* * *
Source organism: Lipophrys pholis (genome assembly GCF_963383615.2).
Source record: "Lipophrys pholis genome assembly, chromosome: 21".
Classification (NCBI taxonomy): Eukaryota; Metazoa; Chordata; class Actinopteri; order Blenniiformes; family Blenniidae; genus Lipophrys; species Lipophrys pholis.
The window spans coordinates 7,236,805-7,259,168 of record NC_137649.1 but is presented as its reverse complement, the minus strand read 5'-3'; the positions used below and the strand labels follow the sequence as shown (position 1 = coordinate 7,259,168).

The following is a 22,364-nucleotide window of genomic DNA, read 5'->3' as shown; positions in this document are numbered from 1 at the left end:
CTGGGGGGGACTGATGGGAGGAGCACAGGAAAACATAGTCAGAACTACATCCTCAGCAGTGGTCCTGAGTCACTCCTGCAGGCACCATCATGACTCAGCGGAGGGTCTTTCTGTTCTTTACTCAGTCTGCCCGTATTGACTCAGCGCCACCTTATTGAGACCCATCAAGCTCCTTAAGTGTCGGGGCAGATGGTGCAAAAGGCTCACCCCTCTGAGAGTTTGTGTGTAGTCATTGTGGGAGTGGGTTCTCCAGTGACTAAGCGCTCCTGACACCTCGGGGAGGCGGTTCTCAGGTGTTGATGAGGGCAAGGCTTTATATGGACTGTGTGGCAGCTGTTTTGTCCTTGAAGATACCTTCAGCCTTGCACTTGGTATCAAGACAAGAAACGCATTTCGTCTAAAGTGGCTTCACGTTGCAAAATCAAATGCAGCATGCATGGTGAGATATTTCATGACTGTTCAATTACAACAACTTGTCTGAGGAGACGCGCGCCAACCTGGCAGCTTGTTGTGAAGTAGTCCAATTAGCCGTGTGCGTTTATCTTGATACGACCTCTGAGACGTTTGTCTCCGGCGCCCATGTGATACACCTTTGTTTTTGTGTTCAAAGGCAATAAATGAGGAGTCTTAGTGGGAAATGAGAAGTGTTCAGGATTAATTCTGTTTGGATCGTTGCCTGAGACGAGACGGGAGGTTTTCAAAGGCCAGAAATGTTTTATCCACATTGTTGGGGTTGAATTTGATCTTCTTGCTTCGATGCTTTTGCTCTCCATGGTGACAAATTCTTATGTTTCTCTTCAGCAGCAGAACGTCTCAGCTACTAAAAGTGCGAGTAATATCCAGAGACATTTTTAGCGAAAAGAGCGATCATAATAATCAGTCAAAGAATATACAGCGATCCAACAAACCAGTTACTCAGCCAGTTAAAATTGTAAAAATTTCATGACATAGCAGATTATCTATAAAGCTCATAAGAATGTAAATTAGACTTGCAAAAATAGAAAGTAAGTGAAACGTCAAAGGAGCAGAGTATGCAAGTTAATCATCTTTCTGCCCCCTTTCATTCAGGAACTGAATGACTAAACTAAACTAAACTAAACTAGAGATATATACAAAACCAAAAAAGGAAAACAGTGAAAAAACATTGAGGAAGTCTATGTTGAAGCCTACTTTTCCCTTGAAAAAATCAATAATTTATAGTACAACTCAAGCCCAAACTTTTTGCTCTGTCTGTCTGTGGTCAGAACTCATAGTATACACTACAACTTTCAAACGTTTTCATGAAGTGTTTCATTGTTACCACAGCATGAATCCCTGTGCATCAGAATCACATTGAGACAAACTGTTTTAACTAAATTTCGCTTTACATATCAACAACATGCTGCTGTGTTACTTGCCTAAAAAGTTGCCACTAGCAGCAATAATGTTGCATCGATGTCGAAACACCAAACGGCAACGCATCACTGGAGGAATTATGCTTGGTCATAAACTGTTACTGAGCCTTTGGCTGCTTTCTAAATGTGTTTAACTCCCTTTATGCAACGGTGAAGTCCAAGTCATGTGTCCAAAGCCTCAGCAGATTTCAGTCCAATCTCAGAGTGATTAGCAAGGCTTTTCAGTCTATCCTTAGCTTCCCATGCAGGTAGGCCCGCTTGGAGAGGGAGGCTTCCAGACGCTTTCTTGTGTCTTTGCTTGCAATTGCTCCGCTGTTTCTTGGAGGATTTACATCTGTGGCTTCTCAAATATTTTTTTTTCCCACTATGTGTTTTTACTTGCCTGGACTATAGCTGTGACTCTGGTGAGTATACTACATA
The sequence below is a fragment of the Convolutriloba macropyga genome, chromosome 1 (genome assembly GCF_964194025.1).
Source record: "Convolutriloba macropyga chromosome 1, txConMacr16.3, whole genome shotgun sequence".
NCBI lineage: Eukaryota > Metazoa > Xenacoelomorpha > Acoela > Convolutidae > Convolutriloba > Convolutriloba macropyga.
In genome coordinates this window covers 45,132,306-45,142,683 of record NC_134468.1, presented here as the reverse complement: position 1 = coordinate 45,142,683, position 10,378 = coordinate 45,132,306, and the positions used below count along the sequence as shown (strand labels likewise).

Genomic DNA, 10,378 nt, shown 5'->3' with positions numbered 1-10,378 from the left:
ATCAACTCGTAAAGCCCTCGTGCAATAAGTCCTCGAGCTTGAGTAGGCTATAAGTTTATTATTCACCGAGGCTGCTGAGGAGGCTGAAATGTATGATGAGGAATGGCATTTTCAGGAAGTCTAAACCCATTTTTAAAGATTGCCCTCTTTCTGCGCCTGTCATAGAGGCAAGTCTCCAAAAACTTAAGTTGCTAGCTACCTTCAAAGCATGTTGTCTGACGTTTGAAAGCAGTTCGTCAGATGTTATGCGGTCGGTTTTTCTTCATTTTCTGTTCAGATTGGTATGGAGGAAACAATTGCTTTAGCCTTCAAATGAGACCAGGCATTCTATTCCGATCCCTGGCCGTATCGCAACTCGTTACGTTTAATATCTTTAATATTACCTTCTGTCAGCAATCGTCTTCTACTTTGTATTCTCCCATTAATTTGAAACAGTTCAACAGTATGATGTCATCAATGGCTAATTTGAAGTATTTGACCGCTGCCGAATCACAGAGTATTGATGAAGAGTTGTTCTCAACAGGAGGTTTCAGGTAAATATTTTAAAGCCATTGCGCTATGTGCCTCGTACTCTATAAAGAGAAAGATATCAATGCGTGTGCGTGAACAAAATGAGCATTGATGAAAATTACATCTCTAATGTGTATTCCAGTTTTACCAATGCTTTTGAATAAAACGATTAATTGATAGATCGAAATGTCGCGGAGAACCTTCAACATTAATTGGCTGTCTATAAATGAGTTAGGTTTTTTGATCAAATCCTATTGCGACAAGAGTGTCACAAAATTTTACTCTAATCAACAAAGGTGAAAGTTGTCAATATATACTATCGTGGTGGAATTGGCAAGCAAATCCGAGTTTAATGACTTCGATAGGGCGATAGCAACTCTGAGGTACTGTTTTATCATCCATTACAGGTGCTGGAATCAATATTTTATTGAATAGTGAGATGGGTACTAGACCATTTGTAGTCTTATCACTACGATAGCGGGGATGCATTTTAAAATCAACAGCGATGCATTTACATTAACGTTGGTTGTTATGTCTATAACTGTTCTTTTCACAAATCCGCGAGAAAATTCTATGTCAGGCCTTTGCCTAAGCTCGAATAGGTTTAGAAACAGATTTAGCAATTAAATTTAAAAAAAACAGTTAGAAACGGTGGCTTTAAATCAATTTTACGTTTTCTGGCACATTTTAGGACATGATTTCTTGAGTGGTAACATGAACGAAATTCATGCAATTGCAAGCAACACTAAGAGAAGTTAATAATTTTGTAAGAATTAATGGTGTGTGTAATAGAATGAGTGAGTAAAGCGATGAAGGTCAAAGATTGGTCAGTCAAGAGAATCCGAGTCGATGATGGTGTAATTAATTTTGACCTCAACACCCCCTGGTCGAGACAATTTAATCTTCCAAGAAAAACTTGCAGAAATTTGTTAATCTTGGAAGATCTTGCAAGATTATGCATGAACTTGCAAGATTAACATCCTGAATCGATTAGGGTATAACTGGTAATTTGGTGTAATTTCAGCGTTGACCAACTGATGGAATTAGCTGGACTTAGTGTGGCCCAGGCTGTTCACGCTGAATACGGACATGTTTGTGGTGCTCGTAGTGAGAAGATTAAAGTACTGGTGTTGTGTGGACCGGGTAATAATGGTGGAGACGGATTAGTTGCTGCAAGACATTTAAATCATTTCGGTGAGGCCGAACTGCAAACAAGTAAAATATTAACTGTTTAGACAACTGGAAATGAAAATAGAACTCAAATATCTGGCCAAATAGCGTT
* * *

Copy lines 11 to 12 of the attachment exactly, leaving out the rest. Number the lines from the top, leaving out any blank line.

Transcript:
Genomic DNA, 10,378 nt, shown 5'->3' with positions numbered 1-10,378 from the left:
ATCAACTCGTAAAGCCCTCGTGCAATAAGTCCTCGAGCTTGAGTAGGCTATAAGTTTATTATTCACCGAGGCTGCTGAGGAGGCTGAAATGTATGATGAGGAATGGCATTTTCAGGAAGTCTAAACCCATTTTTAAAGATTGCCCTCTTTCTGCGCCTGTCATAGAGGCAAGTCTCCAAAAACTTAAGTTGCTAGCTACCTTCAAAGCATGTTGTCTGACGTTTGAAAGCAGTTCGTCAGATGTTATGCGGTCGGTTTTTCTTCATTTTCTGTTCAGATTGGTATGGAGGAAACAATTGCTTTAGCCTTCAAATGAGACCAGGCATTCTATTCCGATCCCTGGCCGTATCGCAACTCGTTACGTTTAATATCTTTAATATTACCTTCTGTCAGCAATCGTCTTCTACTTTGTATTCTCCCATTAATTTGAAACAGTTCAACAGTATGATGTCATCAATGGCTAATTTGAAGTATTTGACCGCTGCCGAATCACAGAGTATTGATGAAGAGTTGTTCTCAACAGGAGGTTTCAGGTAAATATTTTAAAGCCATTGCGCTATGTGCCTCGTACTCTATAAAGAGAAAGATATCAATGCGTGTGCGTGAACAAAATGAGCATTGATGAAAATTACATCTCTAATGTGTATTCCAGTTTTACCAATGCTTTTGAATAAAACGATTAATTGATAGATCGAAATGTCGCGGAGAACCTTCAACATTAATTGGCTGTCTATAAATGAGTTAGGTTTTTTGATCAAATCCTATTGCGACAAGAGTGTCACAAAATTTTACTCTAATCAACAAAGGTGAAAGTTGTCAATATATACTATCGTGGTGGAATTGGCAAGCAAATCCGAGTTTAATGACTTCGATAGGGCGATAGCAACTCTGAGGTACTGTTTTATCATCCATTACAGGTGCTGGAATCAATATTTTATTGAATAGTGAGATGGGTACTAGACCATTTGTAGTCTTATCACTACGATAGCGGGGATGCATTTTAAAATCAACAGCGATGCATTTACATTAACGTTGGTTGTTATGTCTATAACTGTTCTTTTCACAAATCCGCGAGAAAATTCTATGTCAGGCCTTTGCCTAAGCTCGAATAGGTTTAGAAACAGATTTAGCAATTAAATTTAAAAAAAACAGTTAGAAACGGTGGCTTTAAATCAATTTTACGTTTTCTGGCACATTTTAGGACATGATTTCTTGAGTGGTAACATGAACGAAATTCATGCAATTGCAAGCAACACTAAGAGAAGTTAATAATTTTGTAAGAATTAATGGTGTGTGTAATAGAATGAGTGAGTAAAGCGATGAAGGTCAAAGATTGGTCAGTCAAGAGAATCCGAGTCGATGATGGTGTAATTAATTTTGACCTCAACACCCCCTGGTCGAGACAATTTAATCTTCCAAGAAAAACTTGCAGAAATTTGTTAATCTTGGAAGATCTTGCAAGATTATGCATGAACTTGCAAGATTAACATCCTGAATCGATTAGGGTATAACTGGTAATTTGGTGTAATTTCAGCGTTGACCAACTGATGGAATTAGCTGGACTTAGTGTGGCCCAGGCTGTTCACGCTGAATACGGACATGTTTGTGGTGCTCGTAGTGAGAAGATTAAAGTACTGGTGTTGTGTGGACCGGGTAATAATGGTGGAGACGGATTAGTTGCTGCAAGACATTTAAATCATTTCGGTGAGGCCGAACTGCAAACAAGTAAAATATTAACTGTTTAGACAACTGGAAATGAAAATAGAACTCAAATATCTGGCCAAATAGCGTT